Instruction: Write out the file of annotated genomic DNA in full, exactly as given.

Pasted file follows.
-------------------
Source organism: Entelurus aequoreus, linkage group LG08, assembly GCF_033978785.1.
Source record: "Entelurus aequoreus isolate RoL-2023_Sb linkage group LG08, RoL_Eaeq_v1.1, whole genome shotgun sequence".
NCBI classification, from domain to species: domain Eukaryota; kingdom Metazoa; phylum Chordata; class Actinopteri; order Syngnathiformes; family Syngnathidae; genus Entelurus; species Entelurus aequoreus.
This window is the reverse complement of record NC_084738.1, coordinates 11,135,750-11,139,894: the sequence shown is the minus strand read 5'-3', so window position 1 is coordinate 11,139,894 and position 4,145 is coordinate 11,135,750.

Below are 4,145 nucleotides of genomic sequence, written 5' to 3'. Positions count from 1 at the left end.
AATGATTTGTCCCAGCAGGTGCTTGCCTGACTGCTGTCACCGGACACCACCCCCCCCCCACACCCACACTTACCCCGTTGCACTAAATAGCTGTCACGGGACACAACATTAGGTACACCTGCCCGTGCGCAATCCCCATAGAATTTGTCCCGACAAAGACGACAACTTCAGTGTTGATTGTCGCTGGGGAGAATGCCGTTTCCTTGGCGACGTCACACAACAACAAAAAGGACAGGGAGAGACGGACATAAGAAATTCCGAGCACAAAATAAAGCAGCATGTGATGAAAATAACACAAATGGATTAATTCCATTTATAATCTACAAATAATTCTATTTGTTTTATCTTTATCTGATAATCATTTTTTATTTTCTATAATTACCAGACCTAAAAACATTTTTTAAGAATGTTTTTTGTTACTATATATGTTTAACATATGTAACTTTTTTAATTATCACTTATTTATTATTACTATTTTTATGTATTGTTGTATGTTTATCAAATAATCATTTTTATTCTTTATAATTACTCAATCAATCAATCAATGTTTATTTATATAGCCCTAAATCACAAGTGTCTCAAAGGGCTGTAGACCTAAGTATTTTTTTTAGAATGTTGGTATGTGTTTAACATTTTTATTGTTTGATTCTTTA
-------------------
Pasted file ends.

Source organism: Entelurus aequoreus, linkage group LG08, assembly GCF_033978785.1.
Source record: "Entelurus aequoreus isolate RoL-2023_Sb linkage group LG08, RoL_Eaeq_v1.1, whole genome shotgun sequence".
NCBI classification, from domain to species: domain Eukaryota; kingdom Metazoa; phylum Chordata; class Actinopteri; order Syngnathiformes; family Syngnathidae; genus Entelurus; species Entelurus aequoreus.
This window is the reverse complement of record NC_084738.1, coordinates 11,135,750-11,139,894: the sequence shown is the minus strand read 5'-3', so window position 1 is coordinate 11,139,894 and position 4,145 is coordinate 11,135,750.

Below are 4,145 nucleotides of genomic sequence, written 5' to 3'. Positions count from 1 at the left end.
AATGATTTGTCCCAGCAGGTGCTTGCCTGACTGCTGTCACCGGACACCACCCCCCCCCCACACCCACACTTACCCCGTTGCACTAAATAGCTGTCACGGGACACAACATTAGGTACACCTGCCCGTGCGCAATCCCCATAGAATTTGTCCCGACAAAGACGACAACTTCAGTGTTGATTGTCGCTGGGGAGAATGCCGTTTCCTTGGCGACGTCACACAACAACAAAAAGGACAGGGAGAGACGGACATAAGAAATTCCGAGCACAAAATAAAGCAGCATGTGATGAAAATAACACAAATGGATTAATTCCATTTATAATCTACAAATAATTCTATTTGTTTTATCTTTATCTGATAATCATTTTTTATTTTCTATAATTACCAGACCTAAAAACATTTTTTAAGAATGTTTTTTGTTACTATATATGTTTAACATATGTAACTTTTTTAATTATCACTTATTTATTATTACTATTTTTATGTATTGTTGTATGTTTATCAAATAATCATTTTTATTCTTTATAATTACTCAATCAATCAATCAATGTTTATTTATATAGCCCTAAATCACAAGTGTCTCAAAGGGCTGTAGACCTAAGTATTTTTTTTAGAATGTTGGTATGTGTTTAACATTTTTATTGTTTGATTCTTTA